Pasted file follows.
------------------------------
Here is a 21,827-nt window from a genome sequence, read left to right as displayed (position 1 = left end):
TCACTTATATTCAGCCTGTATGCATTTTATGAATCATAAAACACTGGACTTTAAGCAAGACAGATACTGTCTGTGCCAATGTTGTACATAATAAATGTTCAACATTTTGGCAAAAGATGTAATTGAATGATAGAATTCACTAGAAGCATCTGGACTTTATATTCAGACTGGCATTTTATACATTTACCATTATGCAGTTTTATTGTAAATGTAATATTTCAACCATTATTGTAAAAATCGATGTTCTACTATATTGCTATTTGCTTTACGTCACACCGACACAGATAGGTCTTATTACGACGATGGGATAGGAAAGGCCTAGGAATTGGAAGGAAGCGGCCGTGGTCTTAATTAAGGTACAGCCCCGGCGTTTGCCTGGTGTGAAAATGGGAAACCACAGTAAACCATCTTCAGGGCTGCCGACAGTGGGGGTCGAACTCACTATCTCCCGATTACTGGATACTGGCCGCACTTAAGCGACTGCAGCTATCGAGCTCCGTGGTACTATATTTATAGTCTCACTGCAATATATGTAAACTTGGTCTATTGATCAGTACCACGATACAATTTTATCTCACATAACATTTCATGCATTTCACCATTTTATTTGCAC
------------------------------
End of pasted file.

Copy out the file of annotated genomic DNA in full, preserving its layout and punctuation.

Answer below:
Here is a 21,827-nt window from a genome sequence, read left to right as displayed (position 1 = left end):
TCACTTATATTCAGCCTGTATGCATTTTATGAATCATAAAACACTGGACTTTAAGCAAGACAGATACTGTCTGTGCCAATGTTGTACATAATAAATGTTCAACATTTTGGCAAAAGATGTAATTGAATGATAGAATTCACTAGAAGCATCTGGACTTTATATTCAGACTGGCATTTTATACATTTACCATTATGCAGTTTTATTGTAAATGTAATATTTCAACCATTATTGTAAAAATCGATGTTCTACTATATTGCTATTTGCTTTACGTCACACCGACACAGATAGGTCTTATTACGACGATGGGATAGGAAAGGCCTAGGAATTGGAAGGAAGCGGCCGTGGTCTTAATTAAGGTACAGCCCCGGCGTTTGCCTGGTGTGAAAATGGGAAACCACAGTAAACCATCTTCAGGGCTGCCGACAGTGGGGGTCGAACTCACTATCTCCCGATTACTGGATACTGGCCGCACTTAAGCGACTGCAGCTATCGAGCTCCGTGGTACTATATTTATAGTCTCACTGCAATATATGTAAACTTGGTCTATTGATCAGTACCACGATACAATTTTATCTCACATAACATTTCATGCATTTCACCATTTTATTTGCAC